(The question is, how many cases does PNP refer for preliminary investigation in the course of an ordinary work day and how many of those cases is OSG involved with? I think this is the only one, so that's something they have to explain.)

 

Past cases

This is not unheard of in the time of Calida.

He was quick to work to prosecute De Lima, offering the OSG to help private complainants against her in the senator's drug cases. Calida even went inside the New Bilibid Prison to talk to inmate Jaybee Sebastian in his testimony against De Lima.

These extra tasks have caught the attention of former chief justice Maria Lourdes Sereno who once compelled Calida to explain to the Supreme Court the duties of the OSG to quell perception of persecution. Later, Calida successfully ousted Sereno in a quo warranto mode outside of the constitutionally-required manner of impeachment.

It was also the OSG which initiated in December 2016 the review of Rappler's Philippine Depositary Receipts (PDR), that has spurred a total of 5 criminal cases against the news company and its CEO Maria Ressa, plus a Court of Appeals (CA) review of a shutdown order against the company, and a tax administrative case.

It was also Calida who asked the Department of National Defense (DND) to look for the amnesty papers of former senator Antonio Trillanes IV, which led to Duterte's attempt to revoke Trillanes' amnesty, but one which failed to send him back to jail.

It did, however, successfully reopen his rebellion case before the Makati Regional Trial Court Branch 150, despite its dismissal years ago, running against the rule on double jeopardy.

Trillanes, who is also included in the Bikoy complaint, said the charges are "clear acts of political persecution and harassment."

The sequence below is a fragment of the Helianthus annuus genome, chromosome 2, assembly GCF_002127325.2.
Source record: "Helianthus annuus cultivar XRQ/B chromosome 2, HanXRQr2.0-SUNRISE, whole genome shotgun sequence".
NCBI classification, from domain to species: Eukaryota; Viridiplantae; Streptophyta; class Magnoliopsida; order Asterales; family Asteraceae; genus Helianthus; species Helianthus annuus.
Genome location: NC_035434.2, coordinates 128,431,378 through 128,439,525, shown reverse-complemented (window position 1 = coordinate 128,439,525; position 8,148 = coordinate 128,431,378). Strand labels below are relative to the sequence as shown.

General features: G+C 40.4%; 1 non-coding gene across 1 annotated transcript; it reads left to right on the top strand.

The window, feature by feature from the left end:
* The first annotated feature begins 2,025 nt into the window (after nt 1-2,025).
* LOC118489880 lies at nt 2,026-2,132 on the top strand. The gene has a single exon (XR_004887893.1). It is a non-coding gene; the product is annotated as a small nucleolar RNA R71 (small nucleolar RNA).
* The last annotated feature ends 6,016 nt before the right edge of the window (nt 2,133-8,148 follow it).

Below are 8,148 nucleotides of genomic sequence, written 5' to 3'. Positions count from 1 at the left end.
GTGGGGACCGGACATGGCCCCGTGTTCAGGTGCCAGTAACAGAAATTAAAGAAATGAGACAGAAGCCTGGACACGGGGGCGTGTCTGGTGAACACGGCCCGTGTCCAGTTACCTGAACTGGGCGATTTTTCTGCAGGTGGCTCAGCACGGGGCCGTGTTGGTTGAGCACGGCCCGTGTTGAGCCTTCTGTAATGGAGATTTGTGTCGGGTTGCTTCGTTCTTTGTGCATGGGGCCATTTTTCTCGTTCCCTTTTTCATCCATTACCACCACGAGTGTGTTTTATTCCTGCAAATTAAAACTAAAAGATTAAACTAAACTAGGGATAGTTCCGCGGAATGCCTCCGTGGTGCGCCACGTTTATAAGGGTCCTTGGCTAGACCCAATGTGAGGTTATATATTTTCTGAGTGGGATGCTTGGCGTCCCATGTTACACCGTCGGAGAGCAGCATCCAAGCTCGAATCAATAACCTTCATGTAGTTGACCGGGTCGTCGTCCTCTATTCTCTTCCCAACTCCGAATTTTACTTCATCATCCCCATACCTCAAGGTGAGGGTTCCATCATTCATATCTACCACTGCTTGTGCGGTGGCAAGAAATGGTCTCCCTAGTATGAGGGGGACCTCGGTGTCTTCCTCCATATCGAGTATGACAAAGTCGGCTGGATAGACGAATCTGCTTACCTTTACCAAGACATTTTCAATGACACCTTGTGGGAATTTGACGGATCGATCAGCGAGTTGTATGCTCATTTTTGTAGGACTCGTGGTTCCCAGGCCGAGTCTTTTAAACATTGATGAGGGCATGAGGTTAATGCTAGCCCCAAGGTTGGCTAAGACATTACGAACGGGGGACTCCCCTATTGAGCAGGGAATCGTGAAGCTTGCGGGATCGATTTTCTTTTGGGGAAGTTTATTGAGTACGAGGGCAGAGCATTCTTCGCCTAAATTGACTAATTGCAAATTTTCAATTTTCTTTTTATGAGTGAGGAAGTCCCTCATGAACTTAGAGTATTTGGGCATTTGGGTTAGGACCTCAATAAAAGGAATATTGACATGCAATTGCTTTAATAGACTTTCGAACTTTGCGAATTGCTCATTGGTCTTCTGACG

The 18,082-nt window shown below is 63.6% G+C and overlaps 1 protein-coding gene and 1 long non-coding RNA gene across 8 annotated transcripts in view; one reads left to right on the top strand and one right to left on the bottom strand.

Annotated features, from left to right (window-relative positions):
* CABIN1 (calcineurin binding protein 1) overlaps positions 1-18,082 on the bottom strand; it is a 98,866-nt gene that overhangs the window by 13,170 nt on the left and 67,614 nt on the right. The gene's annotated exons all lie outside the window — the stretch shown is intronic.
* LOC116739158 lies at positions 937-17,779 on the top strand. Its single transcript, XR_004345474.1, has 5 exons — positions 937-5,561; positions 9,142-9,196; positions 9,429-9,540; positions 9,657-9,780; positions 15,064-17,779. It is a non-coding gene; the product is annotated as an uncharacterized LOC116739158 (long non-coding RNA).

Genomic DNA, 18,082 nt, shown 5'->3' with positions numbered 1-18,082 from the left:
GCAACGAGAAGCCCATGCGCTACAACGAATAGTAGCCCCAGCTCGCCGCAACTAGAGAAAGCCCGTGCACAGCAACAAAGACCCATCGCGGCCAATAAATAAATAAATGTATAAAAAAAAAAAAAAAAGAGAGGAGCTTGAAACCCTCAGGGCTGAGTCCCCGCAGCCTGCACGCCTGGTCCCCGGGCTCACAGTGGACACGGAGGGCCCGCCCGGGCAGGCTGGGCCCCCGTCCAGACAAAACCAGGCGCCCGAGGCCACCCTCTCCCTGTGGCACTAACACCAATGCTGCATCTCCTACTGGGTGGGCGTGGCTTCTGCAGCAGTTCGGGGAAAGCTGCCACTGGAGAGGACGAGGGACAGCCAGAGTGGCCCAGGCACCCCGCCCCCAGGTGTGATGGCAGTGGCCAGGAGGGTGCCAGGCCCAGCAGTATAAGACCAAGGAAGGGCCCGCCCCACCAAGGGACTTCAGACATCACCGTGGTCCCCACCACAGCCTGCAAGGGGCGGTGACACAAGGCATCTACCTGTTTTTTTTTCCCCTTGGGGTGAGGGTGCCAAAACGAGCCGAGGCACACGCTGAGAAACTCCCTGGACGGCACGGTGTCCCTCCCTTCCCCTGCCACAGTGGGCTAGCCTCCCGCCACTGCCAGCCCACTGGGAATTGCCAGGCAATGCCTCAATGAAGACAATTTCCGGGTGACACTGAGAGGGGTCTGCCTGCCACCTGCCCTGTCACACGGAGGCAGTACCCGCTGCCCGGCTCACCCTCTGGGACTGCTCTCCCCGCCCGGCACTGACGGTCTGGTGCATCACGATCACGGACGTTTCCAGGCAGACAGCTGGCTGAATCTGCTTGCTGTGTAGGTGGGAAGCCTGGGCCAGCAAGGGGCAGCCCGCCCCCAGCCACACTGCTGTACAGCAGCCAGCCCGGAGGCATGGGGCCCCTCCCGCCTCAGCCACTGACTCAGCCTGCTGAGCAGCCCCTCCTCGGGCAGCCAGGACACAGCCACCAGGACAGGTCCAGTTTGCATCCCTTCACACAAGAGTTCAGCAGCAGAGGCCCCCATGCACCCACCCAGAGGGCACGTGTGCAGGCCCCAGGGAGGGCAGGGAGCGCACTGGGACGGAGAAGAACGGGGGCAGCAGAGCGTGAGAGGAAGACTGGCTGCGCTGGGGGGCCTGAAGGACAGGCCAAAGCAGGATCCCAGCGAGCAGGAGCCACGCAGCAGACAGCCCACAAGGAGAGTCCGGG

Justice Secretary Menardo Guevarra has dismissed the OSG's links to the Bikoy complaint.

"I have said this before and I will say it again: the DOJ is not a weapon for oppression or persecution. We shall go only by the evidence presented before us and we don't care who gets indicted and who goes  scot free," said Guevarra.

Calida has refused interviews so far, not permitting media to cover the OSG's 118th anniversary on Wednesday, July 24, attended by police chief General Oscar Albayalde and Presidential Spokesperson Salvador Panelo.

Chief Justice Lucas P. Bersamin extols the Office of the Solicitor General during its 118th Anniversary celebration at Blue Leaf Filipinas, ASEANA, Parañaque City. pic.twitter.com/Tz6Fsr5ui4 — Supreme Court PIO (@SCPh_PIO) July 24, 2019

Panelo has denied Malacañang's links to the complaint. 

"I'm bothered by the legal calisthenics na ginagawa na naman ng ating administrasyon (that is being done by the administration) to justify something that is clearly irregualr and outside the mandate of the OSG...This is really politically motivated, and calculated to harass the Vice President," said Gutierrez. – Rappler.com

Lian Buan

Lian Buan covers justice and corruption for Rappler. She is interested in decisions, pleadings, audits, contracts, and other documents that establish a trail. If you have leads, email lian.buan@rappler.com or tweet @lianbuan.